ASHBURN, Va. -- Washington Redskins corner Josh Norman's older brother, Marrio, was in the unique position of being a tryout player this weekend with a name on the back of his uniform. No one else in his spot, though, could borrow the shirt off their brother's back.
So there was Norman, in a burgundy No. 24, running around at safety Saturday, trying to continue his football odyssey with his brother's team.
"You'd think one would be enough," Redskins coach Jay Gruden said, laughing, after practice. "Josh has been touting him a long time."
Whether or not Marrio Norman, a safety, receives a contract will be determined later Saturday or Sunday. But he’s already traveled quite a road in football. Like his younger brother, Norman played at Coastal Carolina. Since then, he's played for six different teams in the Indoor Football League, the Arena Football League and the Canadian Football League -- in addition to one month in the Baltimore Ravens' training camp.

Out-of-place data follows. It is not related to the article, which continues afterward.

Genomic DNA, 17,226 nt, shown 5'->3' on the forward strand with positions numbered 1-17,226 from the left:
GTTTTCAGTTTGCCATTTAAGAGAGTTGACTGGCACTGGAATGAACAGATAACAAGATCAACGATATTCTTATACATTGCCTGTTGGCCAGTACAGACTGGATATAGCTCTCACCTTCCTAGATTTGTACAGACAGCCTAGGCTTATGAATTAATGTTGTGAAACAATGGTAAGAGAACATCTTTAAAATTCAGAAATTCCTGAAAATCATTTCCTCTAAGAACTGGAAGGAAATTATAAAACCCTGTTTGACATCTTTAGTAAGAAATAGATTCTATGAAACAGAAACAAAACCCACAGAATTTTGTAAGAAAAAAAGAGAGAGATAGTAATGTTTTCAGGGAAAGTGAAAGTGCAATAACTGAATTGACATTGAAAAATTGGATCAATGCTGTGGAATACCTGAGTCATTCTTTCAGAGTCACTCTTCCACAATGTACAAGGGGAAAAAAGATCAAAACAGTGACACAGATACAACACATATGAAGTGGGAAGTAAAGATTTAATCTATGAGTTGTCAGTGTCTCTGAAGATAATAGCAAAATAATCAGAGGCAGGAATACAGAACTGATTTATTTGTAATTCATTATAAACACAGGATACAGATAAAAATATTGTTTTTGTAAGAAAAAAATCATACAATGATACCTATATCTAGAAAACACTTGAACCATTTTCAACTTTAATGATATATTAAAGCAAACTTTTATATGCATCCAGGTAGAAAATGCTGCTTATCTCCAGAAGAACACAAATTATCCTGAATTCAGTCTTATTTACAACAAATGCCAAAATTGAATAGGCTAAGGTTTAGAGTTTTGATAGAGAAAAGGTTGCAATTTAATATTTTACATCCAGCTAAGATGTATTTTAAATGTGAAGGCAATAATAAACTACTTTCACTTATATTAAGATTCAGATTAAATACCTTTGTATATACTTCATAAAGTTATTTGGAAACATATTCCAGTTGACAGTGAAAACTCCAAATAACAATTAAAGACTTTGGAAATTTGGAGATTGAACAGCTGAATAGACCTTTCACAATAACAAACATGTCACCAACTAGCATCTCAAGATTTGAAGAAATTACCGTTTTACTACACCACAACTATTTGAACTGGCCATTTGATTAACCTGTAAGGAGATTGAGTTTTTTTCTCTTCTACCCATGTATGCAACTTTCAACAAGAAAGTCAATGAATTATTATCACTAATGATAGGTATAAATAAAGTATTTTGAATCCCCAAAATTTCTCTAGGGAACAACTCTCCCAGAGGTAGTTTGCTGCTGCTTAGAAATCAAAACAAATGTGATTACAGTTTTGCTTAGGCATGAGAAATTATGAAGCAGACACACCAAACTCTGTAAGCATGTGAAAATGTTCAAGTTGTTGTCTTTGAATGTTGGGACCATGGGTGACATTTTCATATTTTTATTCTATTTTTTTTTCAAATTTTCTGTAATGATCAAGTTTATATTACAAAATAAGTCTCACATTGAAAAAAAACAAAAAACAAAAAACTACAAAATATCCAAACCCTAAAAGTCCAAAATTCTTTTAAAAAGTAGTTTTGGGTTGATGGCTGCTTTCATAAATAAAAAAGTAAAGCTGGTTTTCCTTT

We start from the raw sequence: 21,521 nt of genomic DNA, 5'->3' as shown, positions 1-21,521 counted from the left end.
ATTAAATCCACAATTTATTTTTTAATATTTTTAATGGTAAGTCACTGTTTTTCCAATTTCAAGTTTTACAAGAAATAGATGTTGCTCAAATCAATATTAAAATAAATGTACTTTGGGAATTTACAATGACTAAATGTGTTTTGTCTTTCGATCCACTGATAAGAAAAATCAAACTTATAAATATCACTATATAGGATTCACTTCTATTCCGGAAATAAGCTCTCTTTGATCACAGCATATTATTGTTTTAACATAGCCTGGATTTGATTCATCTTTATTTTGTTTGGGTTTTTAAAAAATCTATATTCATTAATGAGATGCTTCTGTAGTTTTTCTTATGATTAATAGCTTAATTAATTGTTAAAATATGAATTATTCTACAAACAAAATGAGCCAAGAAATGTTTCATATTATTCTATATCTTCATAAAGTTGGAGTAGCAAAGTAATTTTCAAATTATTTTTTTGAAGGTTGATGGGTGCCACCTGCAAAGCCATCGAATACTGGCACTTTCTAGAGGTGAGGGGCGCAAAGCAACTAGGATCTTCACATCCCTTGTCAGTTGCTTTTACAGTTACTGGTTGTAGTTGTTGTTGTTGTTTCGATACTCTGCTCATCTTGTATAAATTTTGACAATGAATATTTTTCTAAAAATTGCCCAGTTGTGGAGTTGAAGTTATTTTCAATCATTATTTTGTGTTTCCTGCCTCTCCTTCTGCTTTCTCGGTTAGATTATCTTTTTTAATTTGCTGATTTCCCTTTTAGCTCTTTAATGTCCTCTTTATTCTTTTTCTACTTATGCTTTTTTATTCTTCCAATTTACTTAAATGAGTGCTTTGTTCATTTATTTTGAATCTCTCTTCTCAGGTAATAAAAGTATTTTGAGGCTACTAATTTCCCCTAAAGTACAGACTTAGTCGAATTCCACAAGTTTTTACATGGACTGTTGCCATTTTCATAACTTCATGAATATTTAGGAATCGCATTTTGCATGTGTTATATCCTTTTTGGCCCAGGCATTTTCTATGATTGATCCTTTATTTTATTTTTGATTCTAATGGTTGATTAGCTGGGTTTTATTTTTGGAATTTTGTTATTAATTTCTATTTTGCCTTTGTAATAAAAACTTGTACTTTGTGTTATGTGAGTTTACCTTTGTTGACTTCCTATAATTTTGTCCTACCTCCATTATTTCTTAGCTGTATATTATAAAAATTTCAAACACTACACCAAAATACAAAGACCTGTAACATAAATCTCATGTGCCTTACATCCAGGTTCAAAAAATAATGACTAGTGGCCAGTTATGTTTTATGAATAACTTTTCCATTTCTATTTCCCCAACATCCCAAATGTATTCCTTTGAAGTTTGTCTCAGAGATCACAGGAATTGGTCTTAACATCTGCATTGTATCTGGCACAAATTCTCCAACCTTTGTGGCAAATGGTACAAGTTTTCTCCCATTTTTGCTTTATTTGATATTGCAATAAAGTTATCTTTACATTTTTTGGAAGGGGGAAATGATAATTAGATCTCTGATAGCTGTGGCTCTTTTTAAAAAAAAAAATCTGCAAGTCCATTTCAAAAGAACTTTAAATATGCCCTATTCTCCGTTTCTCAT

"It's been an uphill battle, but I wouldn't trade it for nothing," Norman said.
There wasn't much his younger brother could tell him before rookie minicamp, which featured 36 tryout players.
"He don't know much at all about safety," Marrio Norman said. "He told me to come out and play fast and make plays. He's a pretty quiet guy -- until he gets in front of you guys."
Marrio Norman is 16 months older than his brother, which, he said, led to plenty of scrapes and arguments between the two growing up. Now they're close. But even though Josh Norman surpassed his younger brother in football, Marrio Norman said he helped carve the path.
"I always feel I set the bar," he said. "I always made a lot of plays, a lot of interceptions. I gave him something to reach and attain. Just my work ethic alone he tried to mimic.
"I showed him how to work hard. That goes a long way when you get to see someone day in, day out. That's what I showed him more than anything. That takes you a long way, more so than talent."
Marrio Norman said he's enjoyed his brother’s ride in the NFL, a journey that earned him All-Pro status in 2015 and a hefty contract from Washington last offseason.
"It was awesome," he said. "I was right there with him every step of the way. I was still one of his bigger critics. He has enough people telling him what he's doing correct, I was the one to tell him you could have done this a little different, you opened up too early or your eyes were bad on this play. That's what I've done more than anything. A lot of times he doesn't want to listen, but who cares?"